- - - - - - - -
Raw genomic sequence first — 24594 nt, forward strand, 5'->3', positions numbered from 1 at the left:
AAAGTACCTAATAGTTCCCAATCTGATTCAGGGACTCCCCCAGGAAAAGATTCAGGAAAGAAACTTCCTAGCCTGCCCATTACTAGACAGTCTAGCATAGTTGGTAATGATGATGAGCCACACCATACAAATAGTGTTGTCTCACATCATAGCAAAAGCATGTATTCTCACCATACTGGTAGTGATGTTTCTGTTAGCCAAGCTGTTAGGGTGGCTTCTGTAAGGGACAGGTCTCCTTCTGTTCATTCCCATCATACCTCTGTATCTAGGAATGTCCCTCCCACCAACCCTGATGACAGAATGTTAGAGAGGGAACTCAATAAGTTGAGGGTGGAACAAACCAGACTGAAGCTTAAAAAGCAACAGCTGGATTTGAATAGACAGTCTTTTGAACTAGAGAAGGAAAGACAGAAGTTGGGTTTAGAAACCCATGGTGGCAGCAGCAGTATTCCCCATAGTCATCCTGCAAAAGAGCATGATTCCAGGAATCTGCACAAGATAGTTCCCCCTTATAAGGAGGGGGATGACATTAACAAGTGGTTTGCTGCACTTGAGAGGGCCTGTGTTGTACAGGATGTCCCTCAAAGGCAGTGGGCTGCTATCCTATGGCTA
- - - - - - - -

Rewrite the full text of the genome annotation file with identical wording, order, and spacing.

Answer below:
Raw genomic sequence first — 24594 nt, forward strand, 5'->3', positions numbered from 1 at the left:
AAAGTACCTAATAGTTCCCAATCTGATTCAGGGACTCCCCCAGGAAAAGATTCAGGAAAGAAACTTCCTAGCCTGCCCATTACTAGACAGTCTAGCATAGTTGGTAATGATGATGAGCCACACCATACAAATAGTGTTGTCTCACATCATAGCAAAAGCATGTATTCTCACCATACTGGTAGTGATGTTTCTGTTAGCCAAGCTGTTAGGGTGGCTTCTGTAAGGGACAGGTCTCCTTCTGTTCATTCCCATCATACCTCTGTATCTAGGAATGTCCCTCCCACCAACCCTGATGACAGAATGTTAGAGAGGGAACTCAATAAGTTGAGGGTGGAACAAACCAGACTGAAGCTTAAAAAGCAACAGCTGGATTTGAATAGACAGTCTTTTGAACTAGAGAAGGAAAGACAGAAGTTGGGTTTAGAAACCCATGGTGGCAGCAGCAGTATTCCCCATAGTCATCCTGCAAAAGAGCATGATTCCAGGAATCTGCACAAGATAGTTCCCCCTTATAAGGAGGGGGATGACATTAACAAGTGGTTTGCTGCACTTGAGAGGGCCTGTGTTGTACAGGATGTCCCTCAAAGGCAGTGGGCTGCTATCCTATGGCTA